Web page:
Like many artists, Richard Turner looks to the dramatic episodes of his life for inspiration. His experiences as a teen-ager in revolution-torn Vietnam later became the catalyst for some of his more acclaimed work.

But Turner was unprepared for what led to one of his most ambitious projects. The 42-year-old Orange resident was told shortly after Christmas, 1984, that he had to undergo heart surgery or risk early death. His bypass to correct four clogged arteries and the “painful and illuminating” introspection during the many weeks of recovery inspired his “Wanderers Rest” installation, which was recently on exhibit at the San Francisco Art Institute.

In the multimedia piece, developed through a $2,500 award from the institute, Turner created an environment containing symbols meant to convey the trial faced by a cancer patient. Visitors to the show were provided with a fictional account (written by Turner and his friend Paul Tate) of the man’s ordeal.

“I wanted to give people an idea of what I had dealt with in my own brush with death; the thoughts that came when I accepted the idea of surgery and after, during the recuperation,” explained Turner, who teaches art at Chapman College in Orange. “I also wanted to touch on the kinship among people that comes from our own mortality--the sense that we have this shared experience that binds us together.”


The experience had a cruel irony, Turner noted, because over the years he often incorporated the theme of death in his art. In fact, one of his major shows, “Reliquaries,” which ran from November, 1982, to January, 1983, at Baxter Art Gallery at Caltech in Pasadena, features installations with coffin-like sculptures and constructions resembling pyres.

“Ever since I was a kid I’ve been fascinated with it, more than most people, I think,” Turner said. “There certainly was a sense of death during my time in Vietnam. The political climate at the time created that.”

He lived in South Vietnam from 1959 to 1961 when his father, a criminologist, was a consultant to the police in Saigon. His memories of those years, from the government parties his father attended to street battles between rebels and the military, formed the backbone of much of his work.

Turner, maybe best known for his tall, rail-like sculptures and photos documenting the collision of Eastern and Western cultures, laces his work with bamboo, Eastern religious symbols and other remnants from Southeast Asia. Many of his more political pieces try to show the cultural upheaval created by the Vietnam War.


“I was greatly influenced by that time. I remember running out in the streets and picking up bullets and spent cartridges (left over from some of the street violence) and putting them in one of my first pieces,” he recalled. “The shootings happened right on the street I lived on. The impressions were very intense.”

When assembling “Wanderers Rest,” Turner said, he chose his symbols carefully, both for the installation and text. Upon entering the show, visitors were confronted with two stark walls and invited to write the names of deceased family members or friends on them. A single plant stood in the corner. In the next room was a large sign filled with quotes, scribbled as graffiti, taken from the fictional text. The adjacent room held the dying man’s study, with his desk and chair overturned and the entire area covered by what looked like a funeral shroud. The last environment was designed to represent a cemetery, said Turner.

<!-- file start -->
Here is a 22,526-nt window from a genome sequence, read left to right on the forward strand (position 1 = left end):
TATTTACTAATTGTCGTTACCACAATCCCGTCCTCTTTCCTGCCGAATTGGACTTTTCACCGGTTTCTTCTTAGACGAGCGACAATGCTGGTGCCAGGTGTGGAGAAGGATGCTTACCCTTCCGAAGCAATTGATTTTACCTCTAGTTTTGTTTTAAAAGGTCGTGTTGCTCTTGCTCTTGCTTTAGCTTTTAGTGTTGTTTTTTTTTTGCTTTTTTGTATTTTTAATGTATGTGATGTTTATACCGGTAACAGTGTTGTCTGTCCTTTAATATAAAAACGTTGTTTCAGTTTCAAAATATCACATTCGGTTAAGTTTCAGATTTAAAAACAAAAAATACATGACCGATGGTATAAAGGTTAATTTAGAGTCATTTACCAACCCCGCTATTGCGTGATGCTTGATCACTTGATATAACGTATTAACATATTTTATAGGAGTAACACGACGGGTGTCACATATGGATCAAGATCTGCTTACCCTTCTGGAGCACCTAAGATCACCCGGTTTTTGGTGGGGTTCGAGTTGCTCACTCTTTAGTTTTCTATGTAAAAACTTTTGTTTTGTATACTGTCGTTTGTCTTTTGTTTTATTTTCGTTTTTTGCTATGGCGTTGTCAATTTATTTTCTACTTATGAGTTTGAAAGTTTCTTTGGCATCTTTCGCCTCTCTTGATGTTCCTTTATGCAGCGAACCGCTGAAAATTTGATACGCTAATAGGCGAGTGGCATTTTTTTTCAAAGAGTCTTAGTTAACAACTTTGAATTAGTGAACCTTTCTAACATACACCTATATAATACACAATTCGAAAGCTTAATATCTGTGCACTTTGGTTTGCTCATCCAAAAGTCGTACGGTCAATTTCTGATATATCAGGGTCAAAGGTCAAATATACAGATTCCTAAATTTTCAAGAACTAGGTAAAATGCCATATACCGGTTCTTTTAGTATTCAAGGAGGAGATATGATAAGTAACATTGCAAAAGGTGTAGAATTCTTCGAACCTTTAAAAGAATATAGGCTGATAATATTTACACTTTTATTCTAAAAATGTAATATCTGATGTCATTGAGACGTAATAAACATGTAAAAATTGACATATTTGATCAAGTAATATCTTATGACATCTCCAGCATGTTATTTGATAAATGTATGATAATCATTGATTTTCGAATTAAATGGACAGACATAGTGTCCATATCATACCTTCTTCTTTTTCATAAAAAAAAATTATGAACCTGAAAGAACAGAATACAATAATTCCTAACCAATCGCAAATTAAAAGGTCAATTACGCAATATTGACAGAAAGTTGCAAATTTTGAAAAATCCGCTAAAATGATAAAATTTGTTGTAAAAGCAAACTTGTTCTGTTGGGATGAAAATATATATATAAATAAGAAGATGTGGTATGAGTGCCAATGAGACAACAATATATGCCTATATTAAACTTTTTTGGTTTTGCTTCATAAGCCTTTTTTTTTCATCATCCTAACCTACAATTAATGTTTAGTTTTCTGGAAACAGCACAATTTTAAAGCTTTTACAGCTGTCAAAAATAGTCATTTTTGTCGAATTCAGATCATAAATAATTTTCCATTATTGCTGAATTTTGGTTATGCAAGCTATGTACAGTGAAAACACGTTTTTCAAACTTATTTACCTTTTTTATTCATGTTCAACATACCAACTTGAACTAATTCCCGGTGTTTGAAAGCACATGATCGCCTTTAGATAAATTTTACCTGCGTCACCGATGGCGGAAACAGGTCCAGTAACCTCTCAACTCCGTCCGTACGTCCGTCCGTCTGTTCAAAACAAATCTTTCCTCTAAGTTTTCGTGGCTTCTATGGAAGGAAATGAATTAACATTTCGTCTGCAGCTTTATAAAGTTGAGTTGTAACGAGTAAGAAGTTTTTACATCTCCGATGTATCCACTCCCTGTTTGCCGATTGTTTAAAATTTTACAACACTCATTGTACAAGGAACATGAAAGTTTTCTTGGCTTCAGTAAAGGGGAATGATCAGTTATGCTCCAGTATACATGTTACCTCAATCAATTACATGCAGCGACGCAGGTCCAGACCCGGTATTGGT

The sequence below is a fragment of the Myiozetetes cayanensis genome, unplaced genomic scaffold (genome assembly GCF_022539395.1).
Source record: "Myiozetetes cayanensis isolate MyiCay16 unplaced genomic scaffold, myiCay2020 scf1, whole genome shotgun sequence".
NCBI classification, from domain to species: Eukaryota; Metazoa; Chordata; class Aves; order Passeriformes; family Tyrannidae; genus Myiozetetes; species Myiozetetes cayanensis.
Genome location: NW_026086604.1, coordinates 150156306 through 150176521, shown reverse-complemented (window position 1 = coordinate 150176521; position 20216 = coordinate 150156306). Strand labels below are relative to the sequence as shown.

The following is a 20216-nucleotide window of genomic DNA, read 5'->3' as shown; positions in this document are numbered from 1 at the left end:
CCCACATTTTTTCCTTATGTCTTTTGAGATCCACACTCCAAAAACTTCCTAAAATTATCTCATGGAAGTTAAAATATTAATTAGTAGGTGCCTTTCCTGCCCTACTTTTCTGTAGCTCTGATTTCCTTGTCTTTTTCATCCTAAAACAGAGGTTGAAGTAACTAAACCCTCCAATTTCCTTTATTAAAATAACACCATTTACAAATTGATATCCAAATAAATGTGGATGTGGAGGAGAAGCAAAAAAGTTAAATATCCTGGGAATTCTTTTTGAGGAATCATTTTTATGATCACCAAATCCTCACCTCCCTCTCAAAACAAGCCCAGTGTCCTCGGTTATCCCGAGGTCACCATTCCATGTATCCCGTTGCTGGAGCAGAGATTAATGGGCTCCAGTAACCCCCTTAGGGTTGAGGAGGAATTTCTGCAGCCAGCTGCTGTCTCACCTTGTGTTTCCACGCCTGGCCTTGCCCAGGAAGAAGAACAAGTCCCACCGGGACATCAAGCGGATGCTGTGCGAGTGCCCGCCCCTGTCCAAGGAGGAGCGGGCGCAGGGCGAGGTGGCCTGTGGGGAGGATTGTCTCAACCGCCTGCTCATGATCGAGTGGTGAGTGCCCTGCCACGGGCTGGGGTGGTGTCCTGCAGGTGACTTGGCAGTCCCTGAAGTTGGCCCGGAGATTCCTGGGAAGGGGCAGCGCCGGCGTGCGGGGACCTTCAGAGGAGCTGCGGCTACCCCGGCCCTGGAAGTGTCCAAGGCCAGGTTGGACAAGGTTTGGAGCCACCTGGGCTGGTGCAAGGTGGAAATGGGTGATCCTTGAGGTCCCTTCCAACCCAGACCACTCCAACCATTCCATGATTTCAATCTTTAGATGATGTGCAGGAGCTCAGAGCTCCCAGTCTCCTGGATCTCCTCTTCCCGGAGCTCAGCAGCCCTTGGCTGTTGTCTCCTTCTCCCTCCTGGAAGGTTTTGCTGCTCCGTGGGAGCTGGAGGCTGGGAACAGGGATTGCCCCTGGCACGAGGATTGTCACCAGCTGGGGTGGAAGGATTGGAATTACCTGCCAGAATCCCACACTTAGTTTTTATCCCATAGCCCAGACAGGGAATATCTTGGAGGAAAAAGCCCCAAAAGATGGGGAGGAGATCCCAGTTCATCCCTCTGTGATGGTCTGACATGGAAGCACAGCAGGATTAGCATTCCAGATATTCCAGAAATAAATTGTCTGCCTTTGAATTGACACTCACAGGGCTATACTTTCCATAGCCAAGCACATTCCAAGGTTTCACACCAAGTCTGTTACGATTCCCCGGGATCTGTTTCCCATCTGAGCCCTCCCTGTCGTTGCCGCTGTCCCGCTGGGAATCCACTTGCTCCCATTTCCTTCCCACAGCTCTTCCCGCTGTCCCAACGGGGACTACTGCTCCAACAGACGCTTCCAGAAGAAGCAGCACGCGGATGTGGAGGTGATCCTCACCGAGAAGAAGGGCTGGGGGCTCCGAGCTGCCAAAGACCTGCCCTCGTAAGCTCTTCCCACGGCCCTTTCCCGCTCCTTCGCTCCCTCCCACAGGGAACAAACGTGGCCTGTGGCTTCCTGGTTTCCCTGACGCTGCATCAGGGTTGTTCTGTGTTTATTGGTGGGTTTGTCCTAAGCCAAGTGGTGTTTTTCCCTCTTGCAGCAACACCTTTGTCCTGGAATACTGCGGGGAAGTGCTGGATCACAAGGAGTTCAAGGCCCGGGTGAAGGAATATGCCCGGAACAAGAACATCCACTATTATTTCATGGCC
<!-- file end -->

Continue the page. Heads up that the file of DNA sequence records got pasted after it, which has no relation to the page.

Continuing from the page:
The story took the form of letters between the man, who eventually dies, and a friend of his in Thailand. They chronicle the man’s life in Garden Grove as his illness worsens, and his friend offers distant but deep support.

Despite the personal importance of the exhibit, Turner said he has no plans to assemble it elsewhere (“I don’t want to build old art; I’d rather make new art,” he said). But he believes the cathartic effect it had on him may endure.


“You have to understand the fears that I had going into surgery and following it,” Turner explained. “I worried that I would be an outcast, a defective human being among more normal people. Also, the feelings of being scarred, of having your chest ripped open, left me feeling less than whole. This whole thing of feeling shunned by everybody, even more than the fear of my own death, was what struck me quite heavily.

“I imagine other people have felt that. I think I became more compassionate and aware of other people’s problems.”

The audience’s reactions were gratifying. Turner said the walls were filled with names and dates of the deceased within a few days of the opening, and visitors frequently spoke to him of their own losses or illnesses.

“I think it prompted people to reflect on the frailty (of life). I was almost overcome by the reactions at times,” he said.


Not everybody, however, treated the show with respect. “Sure, there were some people who had a flippant response; someone wrote ‘Mickey Mouse’ and ‘Donald Duck’ on the wall, but generally there was an honest reaction,” he said.

Now that “Wanderers Rest” has closed, Turner has more time to devote to a Los Angeles project he has been involved with for several weeks. He is among 11 artists commissioned to create sculptures or other pieces for MacArthur Park downtown. The park’s aesthetic revitalization is funded through $187,000 in federal and city grants and corporate donations.

Turner’s contribution will be a half-circle concrete bench complete with large speakers designed to play music and recorded messages and literature in several languages, he explained.

“It will be for everybody--Cambodians, Vietnamese, Latinos, everybody. That’s what I think is so special about it.”